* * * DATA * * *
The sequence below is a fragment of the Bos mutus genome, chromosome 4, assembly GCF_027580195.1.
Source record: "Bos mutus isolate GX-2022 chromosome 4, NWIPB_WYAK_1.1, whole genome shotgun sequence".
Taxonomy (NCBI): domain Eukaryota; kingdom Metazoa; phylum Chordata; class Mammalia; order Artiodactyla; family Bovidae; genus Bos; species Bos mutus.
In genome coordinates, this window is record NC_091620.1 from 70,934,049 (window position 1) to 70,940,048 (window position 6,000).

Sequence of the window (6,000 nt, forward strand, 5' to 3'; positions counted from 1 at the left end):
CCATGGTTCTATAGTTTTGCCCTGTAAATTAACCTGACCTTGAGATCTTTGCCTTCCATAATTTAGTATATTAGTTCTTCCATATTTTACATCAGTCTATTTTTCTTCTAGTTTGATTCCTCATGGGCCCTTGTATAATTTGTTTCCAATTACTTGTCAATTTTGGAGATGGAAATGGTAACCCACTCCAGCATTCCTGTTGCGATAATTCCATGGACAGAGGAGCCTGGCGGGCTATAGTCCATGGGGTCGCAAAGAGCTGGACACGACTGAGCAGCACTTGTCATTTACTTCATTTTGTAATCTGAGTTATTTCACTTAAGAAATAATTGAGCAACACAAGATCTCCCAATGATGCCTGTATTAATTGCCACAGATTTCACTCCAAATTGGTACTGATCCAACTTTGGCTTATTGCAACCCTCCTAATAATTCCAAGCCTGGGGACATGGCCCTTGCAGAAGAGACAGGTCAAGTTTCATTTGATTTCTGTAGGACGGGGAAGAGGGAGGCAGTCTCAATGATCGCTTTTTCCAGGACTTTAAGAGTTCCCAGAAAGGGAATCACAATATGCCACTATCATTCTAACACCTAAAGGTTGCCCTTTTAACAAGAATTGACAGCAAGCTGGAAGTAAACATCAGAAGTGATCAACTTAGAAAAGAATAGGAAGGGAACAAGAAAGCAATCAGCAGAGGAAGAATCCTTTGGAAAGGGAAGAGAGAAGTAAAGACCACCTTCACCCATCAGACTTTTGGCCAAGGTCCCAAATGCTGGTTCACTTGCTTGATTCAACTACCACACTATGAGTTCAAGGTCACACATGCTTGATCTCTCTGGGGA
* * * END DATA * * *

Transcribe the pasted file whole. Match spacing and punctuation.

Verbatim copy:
The sequence below is a fragment of the Bos mutus genome, chromosome 4, assembly GCF_027580195.1.
Source record: "Bos mutus isolate GX-2022 chromosome 4, NWIPB_WYAK_1.1, whole genome shotgun sequence".
Taxonomy (NCBI): domain Eukaryota; kingdom Metazoa; phylum Chordata; class Mammalia; order Artiodactyla; family Bovidae; genus Bos; species Bos mutus.
In genome coordinates, this window is record NC_091620.1 from 70,934,049 (window position 1) to 70,940,048 (window position 6,000).

Sequence of the window (6,000 nt, forward strand, 5' to 3'; positions counted from 1 at the left end):
CCATGGTTCTATAGTTTTGCCCTGTAAATTAACCTGACCTTGAGATCTTTGCCTTCCATAATTTAGTATATTAGTTCTTCCATATTTTACATCAGTCTATTTTTCTTCTAGTTTGATTCCTCATGGGCCCTTGTATAATTTGTTTCCAATTACTTGTCAATTTTGGAGATGGAAATGGTAACCCACTCCAGCATTCCTGTTGCGATAATTCCATGGACAGAGGAGCCTGGCGGGCTATAGTCCATGGGGTCGCAAAGAGCTGGACACGACTGAGCAGCACTTGTCATTTACTTCATTTTGTAATCTGAGTTATTTCACTTAAGAAATAATTGAGCAACACAAGATCTCCCAATGATGCCTGTATTAATTGCCACAGATTTCACTCCAAATTGGTACTGATCCAACTTTGGCTTATTGCAACCCTCCTAATAATTCCAAGCCTGGGGACATGGCCCTTGCAGAAGAGACAGGTCAAGTTTCATTTGATTTCTGTAGGACGGGGAAGAGGGAGGCAGTCTCAATGATCGCTTTTTCCAGGACTTTAAGAGTTCCCAGAAAGGGAATCACAATATGCCACTATCATTCTAACACCTAAAGGTTGCCCTTTTAACAAGAATTGACAGCAAGCTGGAAGTAAACATCAGAAGTGATCAACTTAGAAAAGAATAGGAAGGGAACAAGAAAGCAATCAGCAGAGGAAGAATCCTTTGGAAAGGGAAGAGAGAAGTAAAGACCACCTTCACCCATCAGACTTTTGGCCAAGGTCCCAAATGCTGGTTCACTTGCTTGATTCAACTACCACACTATGAGTTCAAGGTCACACATGCTTGATCTCTCTGGGGA